Do you identify as a member of the ggplot cohort of statisticians? Did you or your students learn statistics in the era of visualisation tools such as R's ggplot package? Would it have made a difference to how you engaged with statistical theory? In this talk, I'll reflect on learning statistics at the same time as visualisation, at the half-way point in my doctoral studies. I'll share how we solved some counterintuitive coverage probability simulation results through visualisation. I see this as an opportunity to generate discussion and learn from you: questions, comments, and a generally rowdy atmosphere are most welcome.


Date: 20th of October, 2017
Time: 1.15-3pm
Location: Access Grid Room
Interview seminar


Date: 13th of October, 2017
Time: 10-12pm
Location: Carslaw 535
Interview seminar


Date: 13th of October, 2017
No seminar (Honours presentations date)



Date: 6th of October, 2017
Kim-Anh Le Cao
University of Melbourne
Location: Carslaw 173
Time: 2-3pm
Title: Challenges in microbiome data analysis (also known as "poop analyses")
Abstract:


Our recent breakthroughs and advances in culture independent techniques, such as shotgun metagenomics and 16S rRNA amplicon sequencing have dramatically changed the way we can examine microbial communities. But does the hype of microbiome outweighs the potential of our understanding of this ‘second genome’? There are many hurdles to tackle before we are able to identify and compare bacteria driving changes in their ecosystem. In addition to the bioinformatics challenges, current statistical methods are limited to make sense of these complex data that are inherently sparse, compositional and multivariate.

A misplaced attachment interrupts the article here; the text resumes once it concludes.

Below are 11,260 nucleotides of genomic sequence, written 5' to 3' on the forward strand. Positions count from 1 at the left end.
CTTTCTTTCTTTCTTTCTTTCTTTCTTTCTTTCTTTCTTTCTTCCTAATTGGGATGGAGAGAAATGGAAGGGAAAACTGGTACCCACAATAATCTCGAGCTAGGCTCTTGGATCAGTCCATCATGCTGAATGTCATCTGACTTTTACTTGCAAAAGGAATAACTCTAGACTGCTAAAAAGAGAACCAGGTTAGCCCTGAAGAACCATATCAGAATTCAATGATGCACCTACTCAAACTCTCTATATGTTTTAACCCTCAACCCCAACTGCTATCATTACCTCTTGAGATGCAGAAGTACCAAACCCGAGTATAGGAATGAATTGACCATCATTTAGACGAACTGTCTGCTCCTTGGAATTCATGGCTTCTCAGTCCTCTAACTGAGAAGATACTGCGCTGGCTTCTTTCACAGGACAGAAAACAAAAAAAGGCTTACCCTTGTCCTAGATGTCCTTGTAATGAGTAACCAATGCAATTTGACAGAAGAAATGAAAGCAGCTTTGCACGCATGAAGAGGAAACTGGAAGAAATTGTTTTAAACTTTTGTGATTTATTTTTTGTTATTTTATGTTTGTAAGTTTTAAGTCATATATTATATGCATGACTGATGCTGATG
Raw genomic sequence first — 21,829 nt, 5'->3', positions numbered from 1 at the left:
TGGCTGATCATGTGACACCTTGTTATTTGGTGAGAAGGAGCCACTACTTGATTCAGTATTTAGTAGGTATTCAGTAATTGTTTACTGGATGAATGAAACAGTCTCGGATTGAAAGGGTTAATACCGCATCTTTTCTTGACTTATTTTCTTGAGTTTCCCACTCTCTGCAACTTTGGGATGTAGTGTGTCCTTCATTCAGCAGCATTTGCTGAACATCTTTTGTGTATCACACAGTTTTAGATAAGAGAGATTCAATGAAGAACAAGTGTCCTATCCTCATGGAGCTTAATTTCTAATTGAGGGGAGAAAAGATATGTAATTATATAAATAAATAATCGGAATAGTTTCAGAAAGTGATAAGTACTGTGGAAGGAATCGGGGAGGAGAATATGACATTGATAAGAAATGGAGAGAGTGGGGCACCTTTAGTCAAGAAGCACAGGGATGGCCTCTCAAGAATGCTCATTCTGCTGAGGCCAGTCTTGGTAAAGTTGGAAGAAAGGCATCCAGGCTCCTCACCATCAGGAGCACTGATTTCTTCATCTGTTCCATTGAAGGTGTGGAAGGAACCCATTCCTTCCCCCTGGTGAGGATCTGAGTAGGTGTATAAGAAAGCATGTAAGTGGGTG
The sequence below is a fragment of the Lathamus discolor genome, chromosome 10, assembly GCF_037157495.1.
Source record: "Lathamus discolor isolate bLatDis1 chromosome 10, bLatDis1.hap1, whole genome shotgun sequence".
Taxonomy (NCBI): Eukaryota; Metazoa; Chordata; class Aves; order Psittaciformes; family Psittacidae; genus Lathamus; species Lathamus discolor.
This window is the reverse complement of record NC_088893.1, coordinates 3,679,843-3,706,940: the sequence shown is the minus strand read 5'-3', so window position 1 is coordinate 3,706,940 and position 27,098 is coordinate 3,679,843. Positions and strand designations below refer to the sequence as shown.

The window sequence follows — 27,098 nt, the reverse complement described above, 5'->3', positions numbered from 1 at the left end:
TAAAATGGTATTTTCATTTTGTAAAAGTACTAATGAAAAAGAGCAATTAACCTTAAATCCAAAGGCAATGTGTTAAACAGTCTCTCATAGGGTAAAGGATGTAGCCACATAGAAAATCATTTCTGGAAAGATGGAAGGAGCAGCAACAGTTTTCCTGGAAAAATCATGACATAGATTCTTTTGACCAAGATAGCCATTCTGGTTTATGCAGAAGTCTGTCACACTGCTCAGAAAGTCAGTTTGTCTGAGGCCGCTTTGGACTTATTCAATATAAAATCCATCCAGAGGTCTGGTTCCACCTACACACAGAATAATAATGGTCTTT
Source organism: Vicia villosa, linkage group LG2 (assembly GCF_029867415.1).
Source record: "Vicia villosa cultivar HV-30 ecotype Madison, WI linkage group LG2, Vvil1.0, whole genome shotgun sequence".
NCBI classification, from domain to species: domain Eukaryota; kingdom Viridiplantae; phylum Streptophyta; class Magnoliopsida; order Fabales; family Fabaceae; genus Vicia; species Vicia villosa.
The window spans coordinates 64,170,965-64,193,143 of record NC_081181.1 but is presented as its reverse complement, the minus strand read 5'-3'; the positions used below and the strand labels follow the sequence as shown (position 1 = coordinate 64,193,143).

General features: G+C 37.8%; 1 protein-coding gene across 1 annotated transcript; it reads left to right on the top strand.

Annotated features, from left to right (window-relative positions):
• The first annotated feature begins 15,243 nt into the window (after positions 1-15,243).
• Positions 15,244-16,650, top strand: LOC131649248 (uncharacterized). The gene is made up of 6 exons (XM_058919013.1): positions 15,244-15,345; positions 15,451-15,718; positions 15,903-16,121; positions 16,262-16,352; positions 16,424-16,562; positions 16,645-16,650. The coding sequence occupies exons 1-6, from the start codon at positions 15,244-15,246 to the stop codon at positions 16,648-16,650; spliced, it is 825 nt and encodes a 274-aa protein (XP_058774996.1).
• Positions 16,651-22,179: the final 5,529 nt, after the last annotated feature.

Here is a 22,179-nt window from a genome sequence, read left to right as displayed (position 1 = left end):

I will discuss some of the topical challenges in 16S data analysis, including the presence of confounding variables and batch effects, some experimental design considerations, and share my own personal story on how a team of rogue statisticians conducted their own mice microbiome experiment leading to somewhat surprising results! I will also present our latest analyses to identify multivariate microbial signatures in immune-mediated diseases and discuss what are the next analytical challenges I envision.